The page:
At the moment when I was stopped by the Ronowcy [Russian National Liberation Army members], that is, Kamiński’s soldiers, an injured Ronowiec stormed into Wawelska Street and, seeing that I was in a medical coat, demanded that I attend to his wounds. I told him that I didn’t have any dressing materials and that he should seek help in the hospital of the Radium Institute, where his wounds would be dressed. The Ronowiec informed me that nobody was there anymore, as the sick bandits had been executed and the Institute had been set on fire. I noticed that clouds of smoke were appearing on the side of the garden square where the library of the Institute was located. Then I was escorted by one of the Ronowcy along Mochnackiego Street to Grójecka Street. Looking for the komandir, he brought me to the hall of the house at Grójecka Street 43 and ordered me to wait. Before the outbreak of the uprising, the professors of the Free Polish University had lived in that house. When I was standing in the hall, I saw drunk Ronowcy who were leaving the basements of that house laden with various things, preserves, etc. At one point one of the soldiers began to question me, asking what I was doing there. He did not want to believe my words and accused me of being a spy of the bandits. He said then, “we will finish off all the Poles for starting the uprising and preventing the Kamiński Brigade from getting to the Western front, where the Brigade planned to join the British.” Upon hearing this, one of them pointed his revolver at me. I grabbed his hand and called him abusive names. It sobered him up a bit and the Ronowcy became somehow confused.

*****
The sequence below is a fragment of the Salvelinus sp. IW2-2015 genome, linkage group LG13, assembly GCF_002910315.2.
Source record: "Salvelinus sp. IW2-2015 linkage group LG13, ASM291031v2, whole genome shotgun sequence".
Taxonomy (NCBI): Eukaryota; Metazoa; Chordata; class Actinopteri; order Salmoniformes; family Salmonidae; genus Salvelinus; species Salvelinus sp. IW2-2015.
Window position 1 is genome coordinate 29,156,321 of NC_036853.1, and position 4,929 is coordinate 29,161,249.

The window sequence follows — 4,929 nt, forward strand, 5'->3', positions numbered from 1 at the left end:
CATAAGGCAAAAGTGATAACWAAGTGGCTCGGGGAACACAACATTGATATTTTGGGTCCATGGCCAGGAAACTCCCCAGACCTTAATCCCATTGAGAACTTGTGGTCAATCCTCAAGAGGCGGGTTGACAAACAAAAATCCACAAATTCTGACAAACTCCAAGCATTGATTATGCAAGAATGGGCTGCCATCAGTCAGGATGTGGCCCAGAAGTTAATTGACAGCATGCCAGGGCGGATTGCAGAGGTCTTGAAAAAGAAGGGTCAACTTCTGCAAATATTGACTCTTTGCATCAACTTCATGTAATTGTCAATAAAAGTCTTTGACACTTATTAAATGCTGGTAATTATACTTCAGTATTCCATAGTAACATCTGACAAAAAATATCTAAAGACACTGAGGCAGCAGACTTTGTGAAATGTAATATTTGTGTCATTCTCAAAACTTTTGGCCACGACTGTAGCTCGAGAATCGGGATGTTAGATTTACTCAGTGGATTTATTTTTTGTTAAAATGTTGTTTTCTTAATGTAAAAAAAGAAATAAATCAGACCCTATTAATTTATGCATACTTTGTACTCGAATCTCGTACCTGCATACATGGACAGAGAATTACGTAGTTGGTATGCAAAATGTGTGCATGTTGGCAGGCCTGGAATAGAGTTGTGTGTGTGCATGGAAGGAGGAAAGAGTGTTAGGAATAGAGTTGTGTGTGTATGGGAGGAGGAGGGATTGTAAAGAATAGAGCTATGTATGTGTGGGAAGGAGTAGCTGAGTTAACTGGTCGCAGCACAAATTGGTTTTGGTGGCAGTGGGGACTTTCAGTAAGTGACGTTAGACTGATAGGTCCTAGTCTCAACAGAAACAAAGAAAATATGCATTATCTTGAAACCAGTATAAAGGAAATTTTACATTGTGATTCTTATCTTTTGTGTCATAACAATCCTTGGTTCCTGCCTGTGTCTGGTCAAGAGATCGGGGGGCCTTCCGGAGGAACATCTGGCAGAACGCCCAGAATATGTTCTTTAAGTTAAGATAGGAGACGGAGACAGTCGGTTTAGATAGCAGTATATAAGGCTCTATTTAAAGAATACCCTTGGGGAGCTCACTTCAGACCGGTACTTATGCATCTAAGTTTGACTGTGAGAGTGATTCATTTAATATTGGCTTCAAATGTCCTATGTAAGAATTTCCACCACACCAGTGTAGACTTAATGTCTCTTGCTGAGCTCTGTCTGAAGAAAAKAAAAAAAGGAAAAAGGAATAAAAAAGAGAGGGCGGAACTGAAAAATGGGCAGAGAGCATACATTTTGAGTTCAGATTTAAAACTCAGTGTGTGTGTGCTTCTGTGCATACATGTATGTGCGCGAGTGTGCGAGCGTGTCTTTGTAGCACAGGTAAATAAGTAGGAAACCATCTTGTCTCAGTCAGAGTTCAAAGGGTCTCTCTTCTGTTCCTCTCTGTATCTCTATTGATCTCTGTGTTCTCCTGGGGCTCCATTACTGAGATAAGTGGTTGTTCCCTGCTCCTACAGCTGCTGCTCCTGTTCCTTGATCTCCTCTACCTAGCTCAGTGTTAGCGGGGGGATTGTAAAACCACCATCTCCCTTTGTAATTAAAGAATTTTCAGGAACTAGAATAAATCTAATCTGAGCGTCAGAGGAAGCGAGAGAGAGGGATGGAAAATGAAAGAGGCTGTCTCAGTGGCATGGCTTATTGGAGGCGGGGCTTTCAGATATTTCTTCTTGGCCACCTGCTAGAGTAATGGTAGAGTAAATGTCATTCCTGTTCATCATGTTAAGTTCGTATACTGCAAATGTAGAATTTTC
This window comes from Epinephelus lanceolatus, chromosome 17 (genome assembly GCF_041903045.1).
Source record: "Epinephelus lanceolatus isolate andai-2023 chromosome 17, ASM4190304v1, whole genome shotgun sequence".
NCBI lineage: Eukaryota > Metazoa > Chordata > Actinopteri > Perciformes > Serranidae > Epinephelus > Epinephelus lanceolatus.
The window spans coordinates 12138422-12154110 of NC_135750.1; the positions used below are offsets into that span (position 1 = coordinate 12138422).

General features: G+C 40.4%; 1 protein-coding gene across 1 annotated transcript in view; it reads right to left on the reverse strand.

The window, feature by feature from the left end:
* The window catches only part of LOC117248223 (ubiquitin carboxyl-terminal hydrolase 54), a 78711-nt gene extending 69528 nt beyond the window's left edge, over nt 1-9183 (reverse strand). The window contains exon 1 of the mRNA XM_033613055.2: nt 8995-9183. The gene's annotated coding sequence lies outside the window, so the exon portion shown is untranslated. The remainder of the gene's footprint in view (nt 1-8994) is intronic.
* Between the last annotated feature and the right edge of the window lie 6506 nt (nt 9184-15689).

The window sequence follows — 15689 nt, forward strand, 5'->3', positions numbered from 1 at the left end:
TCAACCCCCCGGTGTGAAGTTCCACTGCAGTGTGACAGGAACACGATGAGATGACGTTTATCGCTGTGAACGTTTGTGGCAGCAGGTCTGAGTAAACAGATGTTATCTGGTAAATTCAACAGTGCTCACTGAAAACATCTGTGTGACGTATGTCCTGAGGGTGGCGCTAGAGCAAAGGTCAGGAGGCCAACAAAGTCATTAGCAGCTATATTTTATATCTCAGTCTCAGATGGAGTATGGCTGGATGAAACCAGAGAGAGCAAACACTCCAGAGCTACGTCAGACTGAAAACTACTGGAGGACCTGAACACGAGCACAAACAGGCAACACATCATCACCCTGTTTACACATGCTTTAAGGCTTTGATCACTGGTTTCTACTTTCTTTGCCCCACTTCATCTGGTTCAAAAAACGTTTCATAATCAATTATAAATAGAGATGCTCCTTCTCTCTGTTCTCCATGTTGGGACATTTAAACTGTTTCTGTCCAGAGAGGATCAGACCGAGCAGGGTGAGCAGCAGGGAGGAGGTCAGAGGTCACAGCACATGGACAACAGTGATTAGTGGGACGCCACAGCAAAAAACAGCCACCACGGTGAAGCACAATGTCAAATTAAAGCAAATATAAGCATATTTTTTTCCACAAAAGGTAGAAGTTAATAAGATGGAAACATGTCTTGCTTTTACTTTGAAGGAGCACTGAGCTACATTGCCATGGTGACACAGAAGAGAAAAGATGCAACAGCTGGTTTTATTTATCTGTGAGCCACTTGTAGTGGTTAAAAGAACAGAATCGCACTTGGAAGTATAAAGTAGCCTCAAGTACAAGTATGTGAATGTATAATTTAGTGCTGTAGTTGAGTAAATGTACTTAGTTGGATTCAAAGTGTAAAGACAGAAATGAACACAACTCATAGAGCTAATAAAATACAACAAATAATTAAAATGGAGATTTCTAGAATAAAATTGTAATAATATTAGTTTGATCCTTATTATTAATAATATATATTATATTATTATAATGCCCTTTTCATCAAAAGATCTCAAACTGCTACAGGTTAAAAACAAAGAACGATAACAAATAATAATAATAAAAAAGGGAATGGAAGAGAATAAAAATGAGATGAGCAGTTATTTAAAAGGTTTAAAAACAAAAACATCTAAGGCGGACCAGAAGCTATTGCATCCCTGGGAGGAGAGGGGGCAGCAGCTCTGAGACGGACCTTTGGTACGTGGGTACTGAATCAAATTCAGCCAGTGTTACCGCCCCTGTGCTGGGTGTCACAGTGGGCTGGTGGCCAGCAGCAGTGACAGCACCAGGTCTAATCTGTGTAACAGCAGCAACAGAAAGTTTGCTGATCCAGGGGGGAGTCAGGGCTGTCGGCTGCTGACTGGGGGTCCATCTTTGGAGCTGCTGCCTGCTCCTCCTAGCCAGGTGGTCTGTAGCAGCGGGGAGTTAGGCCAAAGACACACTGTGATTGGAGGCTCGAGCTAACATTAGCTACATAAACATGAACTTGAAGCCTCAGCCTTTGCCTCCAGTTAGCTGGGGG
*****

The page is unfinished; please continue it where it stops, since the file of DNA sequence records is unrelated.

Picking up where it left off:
A moment later the man who was escorting me returned and told me to go with him, and led me to the corner of Wawelska Street and Grójecka Street, where he showed me a burning house, the so-called Pekin, on the corner of Radomska Street, and told me to run in that direction. As I was afraid that he might shoot me on my way, I did not want to obey his order, saying that I was afraid and that my legs were failing me. Then he told me that we would run together. A moment later we did.
A tank was coming from the direction of Okęcie, pointing its cannon at the tower of St. James’s church on Grójecka Street. The tank was operated by Germans. We heard a cannon shot and the missile hit an iron tram post on Grójecka Street near the house at number 39. A large group of soldiers from the Kamiński Brigade were standing by that post. The post collapsed and I saw a jumble of bodies just next to it. A few moments later one Ronowiec passed by us and we learned from him that the Germans were allegedly shooting at Kamiński’s soldiers. The soldiers from the Kamiński Brigade were very surprised at that. I was escorted down Grójecka Street in the direction of Okęcie. On the way there I could see how Polish civilians were being killed. Drunk, rowdy Ronowcy would storm into the houses and force people from their flats, stealing all they could. Emptied buildings were being set on fire in such a manner that the Germans were aiming flamethrowers at the windows from their cars and were thus making the houses burn. Besides, I saw that Ronowcy were bringing small cannons to the basements and shooting through the windows, thus killing Polish people who had been gathered there. As I was walking down Grójecka Street, I saw many killed Poles in the gardens of the houses, in potato fields, and empty squares. In some places it could be inferred from the way the bodies were arranged that the civilians must have been executed in groups.